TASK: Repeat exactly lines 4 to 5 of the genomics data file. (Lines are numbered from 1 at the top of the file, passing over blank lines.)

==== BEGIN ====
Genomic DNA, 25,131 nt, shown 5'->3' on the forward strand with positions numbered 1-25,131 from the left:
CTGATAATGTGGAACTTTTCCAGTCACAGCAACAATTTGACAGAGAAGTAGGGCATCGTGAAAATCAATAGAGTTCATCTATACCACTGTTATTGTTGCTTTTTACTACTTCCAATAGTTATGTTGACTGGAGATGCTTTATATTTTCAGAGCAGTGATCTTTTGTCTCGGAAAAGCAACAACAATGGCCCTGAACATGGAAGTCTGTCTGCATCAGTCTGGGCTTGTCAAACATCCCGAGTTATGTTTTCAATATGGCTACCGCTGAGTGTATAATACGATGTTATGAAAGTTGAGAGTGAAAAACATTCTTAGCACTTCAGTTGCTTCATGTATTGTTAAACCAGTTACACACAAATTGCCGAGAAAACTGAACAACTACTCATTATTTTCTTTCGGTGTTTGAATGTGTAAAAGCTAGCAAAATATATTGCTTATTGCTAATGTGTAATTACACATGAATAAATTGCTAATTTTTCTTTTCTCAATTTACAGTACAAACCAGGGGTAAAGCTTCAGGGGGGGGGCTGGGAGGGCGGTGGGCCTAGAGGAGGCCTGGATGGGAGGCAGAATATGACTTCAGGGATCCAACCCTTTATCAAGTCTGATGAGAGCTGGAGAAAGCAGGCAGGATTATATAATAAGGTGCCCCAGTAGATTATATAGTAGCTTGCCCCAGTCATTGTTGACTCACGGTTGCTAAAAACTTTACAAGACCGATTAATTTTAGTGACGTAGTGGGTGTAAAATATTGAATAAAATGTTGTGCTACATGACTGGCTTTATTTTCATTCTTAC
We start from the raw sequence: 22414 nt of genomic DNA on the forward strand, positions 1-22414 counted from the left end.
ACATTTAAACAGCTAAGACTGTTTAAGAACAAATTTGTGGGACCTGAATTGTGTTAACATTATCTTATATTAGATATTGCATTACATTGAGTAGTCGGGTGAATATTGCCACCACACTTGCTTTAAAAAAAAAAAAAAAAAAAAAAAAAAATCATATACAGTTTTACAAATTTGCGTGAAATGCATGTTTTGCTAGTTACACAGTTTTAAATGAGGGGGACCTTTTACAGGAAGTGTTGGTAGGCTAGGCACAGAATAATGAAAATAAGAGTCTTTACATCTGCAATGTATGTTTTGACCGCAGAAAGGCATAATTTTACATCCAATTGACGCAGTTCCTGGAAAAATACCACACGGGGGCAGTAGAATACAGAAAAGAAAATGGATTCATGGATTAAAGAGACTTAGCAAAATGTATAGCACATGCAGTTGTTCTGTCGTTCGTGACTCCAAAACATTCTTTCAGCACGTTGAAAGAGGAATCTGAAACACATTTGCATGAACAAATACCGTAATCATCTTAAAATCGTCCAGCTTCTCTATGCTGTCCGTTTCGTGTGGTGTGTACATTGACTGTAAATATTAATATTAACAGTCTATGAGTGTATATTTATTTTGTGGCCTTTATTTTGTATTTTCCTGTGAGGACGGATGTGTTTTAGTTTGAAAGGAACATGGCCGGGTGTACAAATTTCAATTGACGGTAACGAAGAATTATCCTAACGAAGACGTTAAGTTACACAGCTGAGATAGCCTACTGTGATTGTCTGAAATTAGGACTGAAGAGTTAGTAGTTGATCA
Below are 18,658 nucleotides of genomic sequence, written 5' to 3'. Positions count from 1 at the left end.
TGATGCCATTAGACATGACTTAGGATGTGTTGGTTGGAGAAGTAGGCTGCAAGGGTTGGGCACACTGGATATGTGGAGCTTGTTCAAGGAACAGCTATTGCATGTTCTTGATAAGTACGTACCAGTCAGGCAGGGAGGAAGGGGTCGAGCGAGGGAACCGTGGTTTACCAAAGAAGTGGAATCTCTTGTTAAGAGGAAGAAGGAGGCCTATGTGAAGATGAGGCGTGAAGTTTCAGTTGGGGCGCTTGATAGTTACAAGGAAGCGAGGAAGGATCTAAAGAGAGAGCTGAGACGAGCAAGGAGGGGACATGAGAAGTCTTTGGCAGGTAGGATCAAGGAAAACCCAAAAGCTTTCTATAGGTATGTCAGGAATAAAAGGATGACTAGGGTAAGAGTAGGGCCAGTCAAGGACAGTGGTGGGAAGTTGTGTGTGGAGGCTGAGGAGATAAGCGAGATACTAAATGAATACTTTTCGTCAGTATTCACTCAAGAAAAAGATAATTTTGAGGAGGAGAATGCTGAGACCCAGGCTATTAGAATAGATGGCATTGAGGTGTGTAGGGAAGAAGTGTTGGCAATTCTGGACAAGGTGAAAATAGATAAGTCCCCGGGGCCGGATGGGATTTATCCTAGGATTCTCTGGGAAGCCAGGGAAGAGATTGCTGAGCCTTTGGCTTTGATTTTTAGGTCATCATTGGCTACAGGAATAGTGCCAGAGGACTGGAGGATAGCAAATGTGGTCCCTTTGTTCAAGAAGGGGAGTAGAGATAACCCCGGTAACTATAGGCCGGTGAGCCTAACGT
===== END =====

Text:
ACATTTAAACAGCTAAGACTGTTTAAGAACAAATTTGTGGGACCTGAATTGTGTTAACATTATCTTATATTAGATATTGCATTACATTGAGTAGTCGGGTGAATATTGCCACCACACTTGCTTTAAAAAAAAAAAAAAAAAAAAAAAAAAATCATATACAGTTTTACAAATTTGCGTGAAATGCATGTTTTGCTAGTTACACAGTTTTAAATGAGGGGGACCTTTTACAGGAAGTGTTGGTAGGCTAGGCACAGAATAATGAAAATAAGAGTCTTTACATCTGCAATGTATGTTTTGACCGCAGAAAGGCATAATTTTACATCCAATTGACGCAGTTCCTGGAAAAATACCACACGGGGGCAGTAGAATACAGAAAAGAAAATGGATTCATGGATTAAAGAGACTTAGCAAAATGTATAGCACATGCAGTTGTTCTGTCGTTCGTGACTCCAAAACATTCTTTCAGCACGTTGAAAGAGGAATCTGAAACACATTTGCATGAACAAATACCGTAATCATCTTAAAATCGTCCAGCTTCTCTATGCTGTCCGTTTCGTGTGGTGTGTACATTGACTGTAAATATTAATATTAACAGTCTATGAGTGTATATTTATTTTGTGGCCTTTATTTTGTATTTTCCTGTGAGGACGGATGTGTTTTAGTTTGAAAGGAACATGGCCGGGTGTACAAATTTCAATTGACGGTAACGAAGAATTATCCTAACGAAGACGTTAAGTTACACAGCTGAGATAGCCTACTGTGATTGTCTGAAATTAGGACTGAAGAGTTAGTAGTTGATCA
Below are 18,658 nucleotides of genomic sequence, written 5' to 3'. Positions count from 1 at the left end.